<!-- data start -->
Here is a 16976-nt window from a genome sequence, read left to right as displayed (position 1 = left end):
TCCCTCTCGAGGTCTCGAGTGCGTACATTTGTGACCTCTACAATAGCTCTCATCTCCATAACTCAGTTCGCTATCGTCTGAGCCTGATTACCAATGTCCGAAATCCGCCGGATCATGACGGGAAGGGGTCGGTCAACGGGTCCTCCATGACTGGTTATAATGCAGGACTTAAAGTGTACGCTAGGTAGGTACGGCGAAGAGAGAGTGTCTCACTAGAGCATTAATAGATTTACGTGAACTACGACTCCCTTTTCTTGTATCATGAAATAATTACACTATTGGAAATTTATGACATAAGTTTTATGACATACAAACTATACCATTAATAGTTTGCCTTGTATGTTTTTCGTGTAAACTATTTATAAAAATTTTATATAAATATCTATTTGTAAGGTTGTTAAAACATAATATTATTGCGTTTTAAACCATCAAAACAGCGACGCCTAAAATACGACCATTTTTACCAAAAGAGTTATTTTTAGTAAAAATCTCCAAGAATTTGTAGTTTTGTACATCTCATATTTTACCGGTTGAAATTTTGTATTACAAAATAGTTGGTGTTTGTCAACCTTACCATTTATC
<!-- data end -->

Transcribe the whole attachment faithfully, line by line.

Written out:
Here is a 16976-nt window from a genome sequence, read left to right as displayed (position 1 = left end):
TCCCTCTCGAGGTCTCGAGTGCGTACATTTGTGACCTCTACAATAGCTCTCATCTCCATAACTCAGTTCGCTATCGTCTGAGCCTGATTACCAATGTCCGAAATCCGCCGGATCATGACGGGAAGGGGTCGGTCAACGGGTCCTCCATGACTGGTTATAATGCAGGACTTAAAGTGTACGCTAGGTAGGTACGGCGAAGAGAGAGTGTCTCACTAGAGCATTAATAGATTTACGTGAACTACGACTCCCTTTTCTTGTATCATGAAATAATTACACTATTGGAAATTTATGACATAAGTTTTATGACATACAAACTATACCATTAATAGTTTGCCTTGTATGTTTTTCGTGTAAACTATTTATAAAAATTTTATATAAATATCTATTTGTAAGGTTGTTAAAACATAATATTATTGCGTTTTAAACCATCAAAACAGCGACGCCTAAAATACGACCATTTTTACCAAAAGAGTTATTTTTAGTAAAAATCTCCAAGAATTTGTAGTTTTGTACATCTCATATTTTACCGGTTGAAATTTTGTATTACAAAATAGTTGGTGTTTGTCAACCTTACCATTTATC